Review: Cheap Thrills


Director:E.L. Katz

Cast:Pat Healy, Ethan Embry, Sara Paxton, David Koechner

Running Time:85 Minutes


Offering up a fresh (and somewhat disturbing) story of greed and desperation, E.L. Katz's festival winner Cheap Thrills is a rare and unique viewpoint for the genre.  With flawlessly blended humor and horror, you can't help but be entranced by the events that take place over the course of one night as two recently reunited friends find themselves pitted against one another in a series of escalating bets.

The story starts off innocent enough as Craig (played brilliantly by Pat Healy) is fired from his low-wage job and is threatened with eviction.  In an effort to delay the problems at home, he stops off at a neighborhood bar.  There his night takes a sudden turn for the worse as he encounters an old friend and a wealthy couple who are looking for something to spice up their life.

The film plays well with its limited resources, using its small cast and two settings to create a sense of control with the viewer.  The film ticks by as if you are there experiencing these challenges with the characters, watching innocently as things begin to escalate, slowly at first, and then with immense force as the knife gains speed, ultimately connecting with skin in one of the most uncomfortable bets of the entire film.

The cinematography is executed well, adding a mysterious tone to the already questionable characters.  And in an effort to keep things grounded, Katz is successfully able to keep the story restrained and within the realm of possibility.  Keeping things nice and tight allows the audience to fully immerse themselves within the story, countering the chaotic course of events that are beginning to unfold on screen.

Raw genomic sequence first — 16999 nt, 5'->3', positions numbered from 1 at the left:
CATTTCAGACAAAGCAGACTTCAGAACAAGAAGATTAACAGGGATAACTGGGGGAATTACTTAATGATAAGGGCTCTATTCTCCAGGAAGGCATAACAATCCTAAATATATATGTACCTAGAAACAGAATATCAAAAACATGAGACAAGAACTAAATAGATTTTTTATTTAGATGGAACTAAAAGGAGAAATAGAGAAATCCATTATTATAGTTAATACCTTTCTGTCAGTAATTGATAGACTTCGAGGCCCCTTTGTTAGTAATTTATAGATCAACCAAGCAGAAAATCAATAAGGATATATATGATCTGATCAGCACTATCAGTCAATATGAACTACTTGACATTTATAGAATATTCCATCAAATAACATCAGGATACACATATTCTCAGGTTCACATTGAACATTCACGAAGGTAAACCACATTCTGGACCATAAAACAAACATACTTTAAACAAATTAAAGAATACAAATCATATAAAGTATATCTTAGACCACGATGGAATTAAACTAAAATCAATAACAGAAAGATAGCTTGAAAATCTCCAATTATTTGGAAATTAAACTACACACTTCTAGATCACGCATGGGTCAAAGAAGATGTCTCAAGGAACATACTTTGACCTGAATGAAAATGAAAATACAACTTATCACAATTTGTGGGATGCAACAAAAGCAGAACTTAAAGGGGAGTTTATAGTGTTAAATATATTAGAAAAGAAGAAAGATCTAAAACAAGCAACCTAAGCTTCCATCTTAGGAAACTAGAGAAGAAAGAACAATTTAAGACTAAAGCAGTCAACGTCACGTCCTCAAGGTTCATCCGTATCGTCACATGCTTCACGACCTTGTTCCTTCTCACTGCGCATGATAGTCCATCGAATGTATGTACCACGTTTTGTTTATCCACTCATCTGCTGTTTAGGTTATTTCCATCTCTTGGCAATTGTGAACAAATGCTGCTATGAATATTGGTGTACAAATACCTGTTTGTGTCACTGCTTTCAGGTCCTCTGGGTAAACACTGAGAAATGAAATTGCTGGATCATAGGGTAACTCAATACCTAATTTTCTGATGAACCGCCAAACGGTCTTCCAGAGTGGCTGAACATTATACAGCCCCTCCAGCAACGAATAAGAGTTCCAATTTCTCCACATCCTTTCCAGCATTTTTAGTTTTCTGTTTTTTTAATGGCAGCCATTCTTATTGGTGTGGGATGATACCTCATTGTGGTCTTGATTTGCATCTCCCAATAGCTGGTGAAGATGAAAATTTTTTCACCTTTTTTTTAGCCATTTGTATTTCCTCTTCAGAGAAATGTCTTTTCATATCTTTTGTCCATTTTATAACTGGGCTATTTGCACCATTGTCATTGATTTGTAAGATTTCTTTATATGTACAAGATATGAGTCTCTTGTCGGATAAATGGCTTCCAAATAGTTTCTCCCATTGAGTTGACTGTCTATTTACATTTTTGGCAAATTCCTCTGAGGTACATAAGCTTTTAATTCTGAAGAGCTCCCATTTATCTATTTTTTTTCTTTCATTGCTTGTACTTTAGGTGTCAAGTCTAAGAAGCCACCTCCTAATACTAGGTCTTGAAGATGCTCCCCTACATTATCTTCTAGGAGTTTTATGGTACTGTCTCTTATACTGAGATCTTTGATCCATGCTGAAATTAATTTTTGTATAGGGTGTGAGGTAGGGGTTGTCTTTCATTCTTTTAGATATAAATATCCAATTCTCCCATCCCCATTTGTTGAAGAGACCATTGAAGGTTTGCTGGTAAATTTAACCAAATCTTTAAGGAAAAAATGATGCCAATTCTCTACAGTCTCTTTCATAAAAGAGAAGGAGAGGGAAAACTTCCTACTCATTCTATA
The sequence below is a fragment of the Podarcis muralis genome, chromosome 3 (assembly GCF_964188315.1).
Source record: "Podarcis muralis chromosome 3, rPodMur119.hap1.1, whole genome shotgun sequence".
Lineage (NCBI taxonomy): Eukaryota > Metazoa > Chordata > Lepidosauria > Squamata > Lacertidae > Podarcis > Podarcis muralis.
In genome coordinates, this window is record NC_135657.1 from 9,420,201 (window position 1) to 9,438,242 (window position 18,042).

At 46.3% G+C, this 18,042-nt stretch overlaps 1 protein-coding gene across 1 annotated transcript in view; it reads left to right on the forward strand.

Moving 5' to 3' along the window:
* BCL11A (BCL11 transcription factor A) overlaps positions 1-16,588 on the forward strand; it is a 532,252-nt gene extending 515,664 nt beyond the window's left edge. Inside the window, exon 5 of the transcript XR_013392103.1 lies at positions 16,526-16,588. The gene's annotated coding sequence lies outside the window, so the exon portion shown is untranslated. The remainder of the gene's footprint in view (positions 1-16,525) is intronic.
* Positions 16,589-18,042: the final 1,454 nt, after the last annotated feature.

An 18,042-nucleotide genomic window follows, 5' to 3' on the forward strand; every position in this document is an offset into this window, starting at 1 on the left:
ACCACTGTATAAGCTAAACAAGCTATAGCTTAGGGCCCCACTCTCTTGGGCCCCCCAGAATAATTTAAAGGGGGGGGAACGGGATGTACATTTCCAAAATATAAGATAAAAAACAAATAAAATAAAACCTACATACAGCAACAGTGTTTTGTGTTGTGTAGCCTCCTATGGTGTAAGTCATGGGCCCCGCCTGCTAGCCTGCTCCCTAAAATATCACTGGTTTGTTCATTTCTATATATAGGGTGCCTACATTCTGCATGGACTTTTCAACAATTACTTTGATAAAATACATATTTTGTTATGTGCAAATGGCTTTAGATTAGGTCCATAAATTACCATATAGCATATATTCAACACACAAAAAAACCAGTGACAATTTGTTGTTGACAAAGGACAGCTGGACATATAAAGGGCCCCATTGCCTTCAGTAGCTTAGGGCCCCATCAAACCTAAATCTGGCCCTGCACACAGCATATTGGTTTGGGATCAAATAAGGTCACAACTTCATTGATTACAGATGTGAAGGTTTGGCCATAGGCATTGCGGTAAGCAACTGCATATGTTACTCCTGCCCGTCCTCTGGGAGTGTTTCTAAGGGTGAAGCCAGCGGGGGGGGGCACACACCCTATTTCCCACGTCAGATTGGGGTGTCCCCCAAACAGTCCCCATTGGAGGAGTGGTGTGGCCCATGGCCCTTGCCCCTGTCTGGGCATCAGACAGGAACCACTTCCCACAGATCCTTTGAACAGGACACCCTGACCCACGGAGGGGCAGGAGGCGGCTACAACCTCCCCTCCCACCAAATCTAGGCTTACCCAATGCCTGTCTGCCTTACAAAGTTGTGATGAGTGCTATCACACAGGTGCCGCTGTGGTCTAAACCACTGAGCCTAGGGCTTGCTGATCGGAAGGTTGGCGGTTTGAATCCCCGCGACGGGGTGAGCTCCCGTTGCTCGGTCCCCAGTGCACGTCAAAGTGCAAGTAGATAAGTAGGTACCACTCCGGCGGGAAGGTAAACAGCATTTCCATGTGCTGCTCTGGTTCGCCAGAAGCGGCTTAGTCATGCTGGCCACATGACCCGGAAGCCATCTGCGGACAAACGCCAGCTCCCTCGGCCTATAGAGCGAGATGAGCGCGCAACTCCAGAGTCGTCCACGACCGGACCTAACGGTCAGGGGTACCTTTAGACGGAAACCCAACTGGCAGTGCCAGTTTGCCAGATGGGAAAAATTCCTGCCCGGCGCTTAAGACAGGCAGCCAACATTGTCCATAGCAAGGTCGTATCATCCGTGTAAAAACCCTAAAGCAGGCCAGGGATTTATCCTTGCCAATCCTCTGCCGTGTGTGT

I was most impressed with Healy's ability to carry the film.  Using raw emotion and a strange sense of recognition, it is hard to deny his talent.  But more than Healy, the entire cast appeared up for the challenge, stirring up great energy as they tip-toe through the story with immaculate precision.  They each share the screen, effectively understanding their role in the story and adhering to their placement with little objection"”so much so that when the film reaches its ultimate climax, you find the waters muddied as to who is truly the main character.  No one appears safe, and with a wealthy couple looking for nothing more than a couple of cheap thrills, that is never a good place to be.


About Stephen Davis

Stephen Davis
I owe this hobby/career to the one and only Stephanie Peterman who, while interning at Fox, told me that I had too many opinions and irrelevant information to keep it all bottled up inside. I survived my first rated R film, Alive, at the ripe age of 8, it took me months to grasp the fact that Julia Roberts actually died at the end of Steel Magnolias, and I might be the only person alive who actually enjoyed Sorority Row…for its comedic value of course. While my friends can drink you under the table, I can outwatch you when it comes iconic, yet horrid 80s films like Adventures in Babysitting and Troop Beverly Hills. I have no shame when it comes to what I like, and if you have a problem with that, then we’ll settle it on the racquetball court. I see too many movies to actually win any film trivia contest, so don’t waste your first pick on me. My friends rent movies from my bookcase shelves, and one day I do plan to start charging. I long to live in LA, where my movie obsession will actually help me fit in, but for now I am content with my home in Austin. I prefer indies to blockbusters, Longhorns to Sooners and Halloween to Friday the 13th. I miss the classics, as well as John Ritter, and I hope to one day sit down and interview the amazing Kate Winslet.

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